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Health TipsRecipe

Daily Energy Requirements, Measurements and Usage Explained

By 12/10/2015May 23rd, 2017No Comments

Daily Energy Requirements, Measurements and Usage Explained with Links to Optimal Eating Patterns

 Just like lights need power to shine, we need energy to fulfil our body’s metabolic, physiological, muscular and growth demands! Thankfully for us, our energy comes in the form of food and each time we sit down to eat we are essentially re-charging our supply. When the tank is low, our lights go out and our capacity to function dwindles. Ensuring we are meeting our body’s daily energy needs is important for over all wellbeing and not to mention staying sane!


What are my needs?

Our energy needs are diverse and depend upon a range of factors such as age, height, weight, genetics, muscle mass, fat mass, exercise, sickness and environment. We have different requirements to our friends, partners and co-workers. This is why diet comparison does no body any favours; your needs are unique and specific to you, being in tune with your hunger and how food makes you feel is the first step to meeting your energy needs.

Basal metabolic rate (BMR) is the minimum amount of energy required to support your basic body functions. Set estimations of energy needs do exist and are useful in certain settings. Formulas to calculate BMR usually ask for height, weight, age and level of activity. If you haven’t worked yours out, the Australian Government Eat for Health offers a daily energy requirements calculator:


Spreading it out…

Whilst knowing your daily energy needs is useful, knowing how to eat to optimise your needs is most beneficial. It is important to spread energy from foods throughout the day to keep your metabolism firing and blood sugar balanced. When thinking of “spending” energy intake, also think about how to get the highest nutrient intake possible.

Your daily focus should be representing each macronutrient (protein, carbohydrates (including fibre) and healthy fats) at every meal and snack; this is key to balancing blood sugar levels and promoting satiety, both effective for weight loss and energy levels.


Showing how it’s done…

If you have read a food label or cereal box you will know the average adult requires the famous 8,700kJs daily to meet their energy demands. Using this figure as an example, here is how to spend 8,700kJs across the day wisely to optimise your daily intake:


Breakfast (approx. 2,200kJs) – 1 serve protein, carbohydrates, healthy fats & fibre

  • A smoothie is quick and easy, see my yummy recipe below using Vitasoy Almond Milk Unsweetened or

Lunch (approx. 2,200kJs)1 serve protein, carbohydrates, healthy fats & fibre

  • Vegetable based soup with 1-2 tbsp yoghurt or boiled eggs and 1 slice of sourdough toast
  • Salad wholegrain/spelt wrap with 100-120g rare roast beef, leg ham or boiled eggs and avocado and 1 piece of fruit
  • Brown rice based salad with roasted vegetables and salmon

Snacks (approx. 840kJs) x 2combination of protein, carbohydrates and healthy fats

  • Vegetable sticks with 1/3 cup dip (hummus, beetroot)
  • 100-200g natural yoghurt, ¼ cup berries and LSA
  • 1-2 boiled eggs and vegetable sticks
  • Small fresh vegetable juice and ¼ cup raw nuts
  • 1-2 brown rice cakes topped with avocado, tomato & leg ham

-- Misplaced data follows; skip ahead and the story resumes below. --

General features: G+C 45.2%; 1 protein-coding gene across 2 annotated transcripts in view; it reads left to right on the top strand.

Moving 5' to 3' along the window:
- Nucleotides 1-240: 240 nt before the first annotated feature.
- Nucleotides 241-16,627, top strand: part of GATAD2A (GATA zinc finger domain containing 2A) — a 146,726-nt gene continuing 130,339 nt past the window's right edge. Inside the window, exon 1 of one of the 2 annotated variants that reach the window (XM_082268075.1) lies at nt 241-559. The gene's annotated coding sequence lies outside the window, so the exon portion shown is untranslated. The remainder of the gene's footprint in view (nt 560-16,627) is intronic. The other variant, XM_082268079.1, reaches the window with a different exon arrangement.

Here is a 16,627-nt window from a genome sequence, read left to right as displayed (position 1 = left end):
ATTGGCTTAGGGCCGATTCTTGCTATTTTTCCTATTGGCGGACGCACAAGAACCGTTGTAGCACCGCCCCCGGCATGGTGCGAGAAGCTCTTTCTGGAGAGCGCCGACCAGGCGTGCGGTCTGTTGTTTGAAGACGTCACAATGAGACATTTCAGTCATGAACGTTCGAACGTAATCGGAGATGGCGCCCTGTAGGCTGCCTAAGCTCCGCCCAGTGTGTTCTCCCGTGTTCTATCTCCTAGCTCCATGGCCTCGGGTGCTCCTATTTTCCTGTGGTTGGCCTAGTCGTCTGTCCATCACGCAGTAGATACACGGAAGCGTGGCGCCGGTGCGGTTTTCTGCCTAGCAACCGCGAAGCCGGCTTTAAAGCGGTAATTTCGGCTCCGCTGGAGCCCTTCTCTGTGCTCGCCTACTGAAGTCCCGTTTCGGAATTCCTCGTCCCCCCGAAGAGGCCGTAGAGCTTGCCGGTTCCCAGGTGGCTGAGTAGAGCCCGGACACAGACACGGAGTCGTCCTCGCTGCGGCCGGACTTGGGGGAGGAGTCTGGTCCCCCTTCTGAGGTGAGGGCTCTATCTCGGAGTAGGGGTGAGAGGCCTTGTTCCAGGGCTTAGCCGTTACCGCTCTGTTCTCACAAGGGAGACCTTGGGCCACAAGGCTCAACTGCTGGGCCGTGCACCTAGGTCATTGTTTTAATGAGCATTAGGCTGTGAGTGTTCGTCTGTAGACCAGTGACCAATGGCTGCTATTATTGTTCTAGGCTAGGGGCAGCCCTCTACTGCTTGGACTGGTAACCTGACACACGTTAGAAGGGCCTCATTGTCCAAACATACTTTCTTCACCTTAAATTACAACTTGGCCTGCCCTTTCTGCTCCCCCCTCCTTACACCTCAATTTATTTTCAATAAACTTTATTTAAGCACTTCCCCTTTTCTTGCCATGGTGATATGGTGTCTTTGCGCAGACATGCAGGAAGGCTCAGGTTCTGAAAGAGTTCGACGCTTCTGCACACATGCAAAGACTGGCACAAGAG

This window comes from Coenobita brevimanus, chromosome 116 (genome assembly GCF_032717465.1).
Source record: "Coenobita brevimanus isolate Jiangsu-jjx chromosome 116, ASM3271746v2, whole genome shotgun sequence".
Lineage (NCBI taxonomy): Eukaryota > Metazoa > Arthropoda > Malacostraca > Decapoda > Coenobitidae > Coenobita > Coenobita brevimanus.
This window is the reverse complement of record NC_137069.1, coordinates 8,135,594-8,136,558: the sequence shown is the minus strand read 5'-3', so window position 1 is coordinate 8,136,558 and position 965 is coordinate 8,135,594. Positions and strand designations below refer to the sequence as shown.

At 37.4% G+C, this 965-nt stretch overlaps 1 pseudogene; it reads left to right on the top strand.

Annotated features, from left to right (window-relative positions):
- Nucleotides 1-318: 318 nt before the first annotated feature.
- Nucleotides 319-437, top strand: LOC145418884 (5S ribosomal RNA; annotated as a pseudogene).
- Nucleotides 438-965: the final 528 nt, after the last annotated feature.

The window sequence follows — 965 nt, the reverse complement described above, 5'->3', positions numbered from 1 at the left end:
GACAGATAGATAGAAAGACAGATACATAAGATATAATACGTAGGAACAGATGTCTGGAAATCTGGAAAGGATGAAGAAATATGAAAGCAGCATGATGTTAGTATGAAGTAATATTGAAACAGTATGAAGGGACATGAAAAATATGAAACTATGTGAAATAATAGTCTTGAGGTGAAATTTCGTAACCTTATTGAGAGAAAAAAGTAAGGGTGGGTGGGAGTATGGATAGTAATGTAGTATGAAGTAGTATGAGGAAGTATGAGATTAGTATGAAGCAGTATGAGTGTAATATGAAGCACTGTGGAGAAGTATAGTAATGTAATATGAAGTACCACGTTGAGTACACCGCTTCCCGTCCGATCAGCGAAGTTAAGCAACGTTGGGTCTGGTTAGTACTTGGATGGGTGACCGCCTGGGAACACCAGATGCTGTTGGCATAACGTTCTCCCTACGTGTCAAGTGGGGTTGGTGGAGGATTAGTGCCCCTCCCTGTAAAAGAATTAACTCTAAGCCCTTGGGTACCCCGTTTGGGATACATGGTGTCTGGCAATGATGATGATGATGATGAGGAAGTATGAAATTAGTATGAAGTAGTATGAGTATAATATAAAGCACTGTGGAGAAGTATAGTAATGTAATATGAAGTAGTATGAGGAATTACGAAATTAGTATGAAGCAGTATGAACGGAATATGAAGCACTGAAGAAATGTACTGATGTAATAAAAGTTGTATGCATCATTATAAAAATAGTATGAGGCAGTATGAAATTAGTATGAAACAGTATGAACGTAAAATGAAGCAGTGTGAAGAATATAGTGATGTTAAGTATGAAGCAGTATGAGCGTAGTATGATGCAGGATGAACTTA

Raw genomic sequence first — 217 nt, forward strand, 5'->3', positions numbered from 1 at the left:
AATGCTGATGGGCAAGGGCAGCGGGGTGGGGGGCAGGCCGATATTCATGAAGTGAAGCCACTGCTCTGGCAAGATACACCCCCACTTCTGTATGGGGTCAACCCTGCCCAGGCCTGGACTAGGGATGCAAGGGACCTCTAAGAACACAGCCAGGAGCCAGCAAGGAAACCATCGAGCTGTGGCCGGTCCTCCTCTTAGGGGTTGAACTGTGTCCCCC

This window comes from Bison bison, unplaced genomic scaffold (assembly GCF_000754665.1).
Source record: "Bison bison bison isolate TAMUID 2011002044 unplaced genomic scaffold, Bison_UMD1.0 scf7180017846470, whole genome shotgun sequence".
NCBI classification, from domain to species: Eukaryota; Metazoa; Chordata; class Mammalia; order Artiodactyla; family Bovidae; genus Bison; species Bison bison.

Dinner (approx. 2,200kJs)focus here should be 100-200g portion of protein, 1/3-1/2 cup wholegrain carbs and half plate full of vegetables

  • 180-200g baked white fish with roasted sweet potato and Greek salad
  • 150g grilled chicken breast with pesto, spinach & tomato brown rice pasta with leafy green side salad

Supper: light snack (if required) (approx. 420kJs)

  • 1 herbal tea and 2 dried apricots
  • 100g yoghurt and ¼ cup berries
  • 2 squares dark chocolate


Remember, the above is a guide; you may feel better eating a king sized breakfast and lean dinner and snacks may suit you or may not. Another important consideration is diversifying your food choices to make sure your nutrient supply is tip-top. A good way to start is alternating vegetarian and non-vegetarian sources of protein daily or trialling plant-based milks such as soy, almond or coconut milks. But make sure to always look out for good-quality plant milks. For example, I love almond milk and Vitasoy’s new Almond Milk is made with Australian grown whole almonds, is a source of calcium for strong bones and has a mild, nutty flavour, which I like.

Keep in mind that whilst calories (kilojoules) count, nutrients count more! You should focus basing your diet around wholefoods with ample seasonal vegetables. This ensures not only your energy but also your nutrient needs are being met. Focusing on nutrient dense wholefoods, naturally lower in energy will see the greatest improvements to health and wont cause kilojoule-counting stress. Finally, whilst we may automatically turn to the calculator to determine whether a kilojoule creep has caused widening of the waist – remember to check in on how you’re doing by tuning into the way you feel within and practicing mindfulness daily – when we eat and live intuitively we can’t go wrong!

Vitasoy Almond Milk Unsweetened Breakfast Smoothie

Serves 1


  • 1 ½ cups Vitasoy Almond Milk Unsweetened
  • 1 frozen banana
  • 1 tbsp oat bran
  • 1 tbsp almond butter (or other nut butter)
  • A handful of ice cubes
  • 1 tbsp cacao powder (or dark cocoa)


Put all ingredients into a blender and process until smooth.
Serve and enjoy!


PHOTO: William Sonoma


Daily Energy Requirements Calculator, Australian Government, 2015. Available from: <>. [20 July 2015].